UCLA had no transfer portal additions or departures since publication and very few in total, as getting an offer from Kelly as a coach or a player is the coziest sinecure in college athletics. However, since UCLA fails to publish their official roster until the middle of August every year, I am forced to guess at every position in my preview and then learn what surprises the Bruins have in store for Fall. This year they were:
- #20 RB Ryan and #28 RB Pedersen were converted from unused tight ends to probably unused running backs
- #22 WR K. Jones was converted from a running back, as anticipated in the preview
- #52 DL H. Nelson was converted from a linebacker, probably an end now due to his size
- #48 ILB Price was converted from a defensive end, in exchange for Nelson I suppose
- #33 ILB Lee is a Fall enrollee true freshman I thought would be a nickelback
None of these guys really played last year and more aggressive programs would have processed the first five out to reclaim the scholarships for more productive portal replacements; I don’t think these moves have any significance to UCLA’s 2023 performance.
Unfortunately OL Liam Douglass has disappeared from the roster; I hadn’t seen him in practice reports since transferring from USC and I know he’s been battling injury for a long time, so I wasn’t expecting him to be in the rotation this year and suspect a medical retirement. But I can’t confirm that, since there’s been no reporting on the subject in local media as is typical.
USC made essentially no official changes to its roster since I published my preview. The depth chart has #14 WR R. Brown at 4th string on the inside after switching from running back as anticipated, and true freshman #19 WR D. Robinson is listed as a 3rd string outside receiver instead of a tight end, as speculated. Post-Spring Wyoming transfer #70 LG Pregnon took returner #66 OL Quinones’ job as expected, with the minor surprise of returner #79 LT Monheim swapping spots with Florida transfer #71 RT Tarquin, and all other offensive positions laid out in Wednesday night’s depth chart release proceeding exactly as predicted.
On defense, the unfortunate news is that #58 DE Tuliaupupu will miss the season with an injury; I had predicted him getting a good chunk of the reps at his position in 2023. Otherwise the defensive line is exactly as written, which was a tall order because DC Grinch has been slowly but steadily shifting away from his novel 3-down front into an insipid 4-down one but kept the confusing old nomenclature. The surprise is that true freshman #25 LB Curtis has apparently beat out returning starter #18 LB Gentry – the article anticipated some shakeup to this unit and even located Curtis as the guy who might do it, but not that he’d displace a starter nor that this would be a positive sign. While all the expected names appear on the depth chart at the three safety positions, there are some ostensible changes to who’s where – for example longtime nickel #4 DB Max Williams is now the starting free safety while #27 DB Shaw and #7 DB Bullock have swapped positions between strong and free, despite not swapping body types or competencies. I find all these putative changes fanciful and suspect that the worst safety coach in the league (which is saying something now that Stanford employs Bob Gregory at the position) is just pretending to re-arrange deck chairs.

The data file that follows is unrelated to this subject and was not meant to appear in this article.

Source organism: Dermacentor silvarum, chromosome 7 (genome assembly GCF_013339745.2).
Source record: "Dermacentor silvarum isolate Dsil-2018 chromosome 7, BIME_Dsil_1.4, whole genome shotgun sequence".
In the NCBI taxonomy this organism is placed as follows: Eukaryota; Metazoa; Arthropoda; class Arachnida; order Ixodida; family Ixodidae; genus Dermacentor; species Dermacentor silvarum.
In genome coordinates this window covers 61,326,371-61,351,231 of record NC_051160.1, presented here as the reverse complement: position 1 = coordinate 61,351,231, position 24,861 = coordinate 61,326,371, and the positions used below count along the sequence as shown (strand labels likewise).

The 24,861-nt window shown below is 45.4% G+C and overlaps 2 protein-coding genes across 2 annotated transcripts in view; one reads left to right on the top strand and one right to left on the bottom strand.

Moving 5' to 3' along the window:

The news from Fall camp is that starter #7 QB Rising and backup #8 QB Rose have not been practicing due to ongoing injury issues, Rising because he’s not recovered from his ACL injury in last year’s bowl game and Rose from getting hurt in camp. I spent eight paragraphs in my preview discussing what the likelihood of Rising being injured would mean to the team and how the backup order would proceed. I didn’t come to great conclusions, and the situation is now much worse. Evidently it’s a tight battle between the remaining options, the experienced but low-ceiling #16 QB Barnes and the inexperienced but talented redshirt freshman #13 QB N. Johnson, who has his own injury history and has reportedly struggled to learn the playbook. The final option, #18 QB Bottari, has transferred back from Cal; I wouldn’t have placed much stock in an unrated Juco who’s never thrown a pass in the FBS before but given that there’s still an ongoing fight in which to insert himself the Utes might need him too.
The other starter who’s absolutely necessary to OC Ludwig’s offense, missed time last season with an ACL tear, and hasn’t practiced in Fall camp — a remarkable thing to have written – is #80 TE Kuithe. If he’s still not ready to go that’s quite a blow to Ludwig’s TE-centric offense given how good Kuithe is, though there are a few other options in the room in returner #87 TE Yassmin, Auburn transfer #14 TE King, and post-publication mid 3-star Juco addition #88 TE Bentley.